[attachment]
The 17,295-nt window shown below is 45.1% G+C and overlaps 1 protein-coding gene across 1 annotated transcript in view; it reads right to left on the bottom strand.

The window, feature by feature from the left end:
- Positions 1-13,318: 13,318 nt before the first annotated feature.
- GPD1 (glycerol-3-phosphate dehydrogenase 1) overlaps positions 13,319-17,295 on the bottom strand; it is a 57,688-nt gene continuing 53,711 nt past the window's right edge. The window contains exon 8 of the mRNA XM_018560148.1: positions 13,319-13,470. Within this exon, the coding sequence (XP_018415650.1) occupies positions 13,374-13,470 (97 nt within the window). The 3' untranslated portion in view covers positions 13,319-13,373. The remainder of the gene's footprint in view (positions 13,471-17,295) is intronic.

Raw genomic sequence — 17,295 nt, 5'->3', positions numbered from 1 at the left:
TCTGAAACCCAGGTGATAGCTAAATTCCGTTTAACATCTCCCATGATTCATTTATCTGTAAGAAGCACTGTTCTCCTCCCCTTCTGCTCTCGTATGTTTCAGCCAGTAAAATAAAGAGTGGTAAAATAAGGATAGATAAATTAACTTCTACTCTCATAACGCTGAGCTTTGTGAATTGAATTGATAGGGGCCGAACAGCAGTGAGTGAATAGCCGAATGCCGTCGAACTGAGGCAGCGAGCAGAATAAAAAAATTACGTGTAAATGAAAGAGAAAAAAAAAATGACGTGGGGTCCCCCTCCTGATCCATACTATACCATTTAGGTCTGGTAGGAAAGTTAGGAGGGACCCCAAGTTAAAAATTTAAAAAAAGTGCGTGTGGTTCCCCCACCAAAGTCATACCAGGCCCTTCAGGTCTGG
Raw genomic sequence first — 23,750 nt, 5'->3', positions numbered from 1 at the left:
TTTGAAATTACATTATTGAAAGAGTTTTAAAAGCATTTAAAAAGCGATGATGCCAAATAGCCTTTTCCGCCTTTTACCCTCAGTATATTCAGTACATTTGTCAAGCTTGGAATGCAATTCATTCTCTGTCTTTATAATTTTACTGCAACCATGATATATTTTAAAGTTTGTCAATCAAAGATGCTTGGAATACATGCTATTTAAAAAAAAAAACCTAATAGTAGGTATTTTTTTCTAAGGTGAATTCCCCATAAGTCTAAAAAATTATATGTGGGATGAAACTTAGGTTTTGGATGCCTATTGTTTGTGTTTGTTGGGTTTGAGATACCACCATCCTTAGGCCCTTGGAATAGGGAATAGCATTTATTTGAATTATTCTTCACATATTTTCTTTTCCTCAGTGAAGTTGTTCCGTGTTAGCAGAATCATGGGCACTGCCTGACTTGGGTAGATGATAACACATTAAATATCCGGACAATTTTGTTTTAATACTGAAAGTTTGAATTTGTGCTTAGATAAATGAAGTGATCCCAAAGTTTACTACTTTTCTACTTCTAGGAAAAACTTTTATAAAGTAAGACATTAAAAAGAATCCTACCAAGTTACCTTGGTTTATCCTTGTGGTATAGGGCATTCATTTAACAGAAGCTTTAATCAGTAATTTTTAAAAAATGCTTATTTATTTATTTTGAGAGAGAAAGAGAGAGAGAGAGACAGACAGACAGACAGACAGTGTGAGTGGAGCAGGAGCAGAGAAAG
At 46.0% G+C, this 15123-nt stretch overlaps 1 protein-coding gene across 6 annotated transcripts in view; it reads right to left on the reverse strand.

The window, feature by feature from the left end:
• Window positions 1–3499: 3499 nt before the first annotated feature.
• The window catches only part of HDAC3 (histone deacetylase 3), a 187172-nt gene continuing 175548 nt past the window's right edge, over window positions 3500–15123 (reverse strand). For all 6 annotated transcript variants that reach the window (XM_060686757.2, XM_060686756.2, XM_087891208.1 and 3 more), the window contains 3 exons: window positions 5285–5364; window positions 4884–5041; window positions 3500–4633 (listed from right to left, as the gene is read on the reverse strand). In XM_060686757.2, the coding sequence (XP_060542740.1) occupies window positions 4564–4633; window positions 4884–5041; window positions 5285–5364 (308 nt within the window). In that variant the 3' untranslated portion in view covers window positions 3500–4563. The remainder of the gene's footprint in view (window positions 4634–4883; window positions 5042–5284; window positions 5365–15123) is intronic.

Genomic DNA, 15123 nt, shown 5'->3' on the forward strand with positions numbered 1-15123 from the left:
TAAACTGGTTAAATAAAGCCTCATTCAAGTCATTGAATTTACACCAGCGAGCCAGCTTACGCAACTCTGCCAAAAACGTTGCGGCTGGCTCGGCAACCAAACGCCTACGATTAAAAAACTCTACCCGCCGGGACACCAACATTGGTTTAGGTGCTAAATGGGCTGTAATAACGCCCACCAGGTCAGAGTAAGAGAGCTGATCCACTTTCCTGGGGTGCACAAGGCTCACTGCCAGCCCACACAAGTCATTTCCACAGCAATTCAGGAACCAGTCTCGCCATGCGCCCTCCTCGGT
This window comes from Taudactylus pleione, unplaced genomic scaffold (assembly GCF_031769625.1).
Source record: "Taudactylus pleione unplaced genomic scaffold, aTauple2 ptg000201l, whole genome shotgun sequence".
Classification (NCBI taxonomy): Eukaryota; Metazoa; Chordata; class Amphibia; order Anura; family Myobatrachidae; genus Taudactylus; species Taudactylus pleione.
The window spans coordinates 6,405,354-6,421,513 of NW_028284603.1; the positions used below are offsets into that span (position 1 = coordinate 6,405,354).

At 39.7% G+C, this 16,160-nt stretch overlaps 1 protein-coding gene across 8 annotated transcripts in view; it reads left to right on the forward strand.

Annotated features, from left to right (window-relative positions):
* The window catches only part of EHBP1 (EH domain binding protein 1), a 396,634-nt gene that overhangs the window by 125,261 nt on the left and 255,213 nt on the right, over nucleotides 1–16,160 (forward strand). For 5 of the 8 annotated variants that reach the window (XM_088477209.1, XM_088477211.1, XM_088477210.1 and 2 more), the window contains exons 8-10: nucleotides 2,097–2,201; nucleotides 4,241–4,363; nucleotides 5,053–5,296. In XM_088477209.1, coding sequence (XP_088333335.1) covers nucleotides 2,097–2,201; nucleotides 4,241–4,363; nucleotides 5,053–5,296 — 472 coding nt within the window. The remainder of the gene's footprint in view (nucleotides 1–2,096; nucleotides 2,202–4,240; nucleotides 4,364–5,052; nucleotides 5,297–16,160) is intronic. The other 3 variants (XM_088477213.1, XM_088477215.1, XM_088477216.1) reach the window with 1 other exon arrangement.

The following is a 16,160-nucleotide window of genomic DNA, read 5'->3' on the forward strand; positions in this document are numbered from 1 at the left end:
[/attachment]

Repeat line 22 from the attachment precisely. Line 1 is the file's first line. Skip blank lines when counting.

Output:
The following is a 16,160-nucleotide window of genomic DNA, read 5'->3' on the forward strand; positions in this document are numbered from 1 at the left end: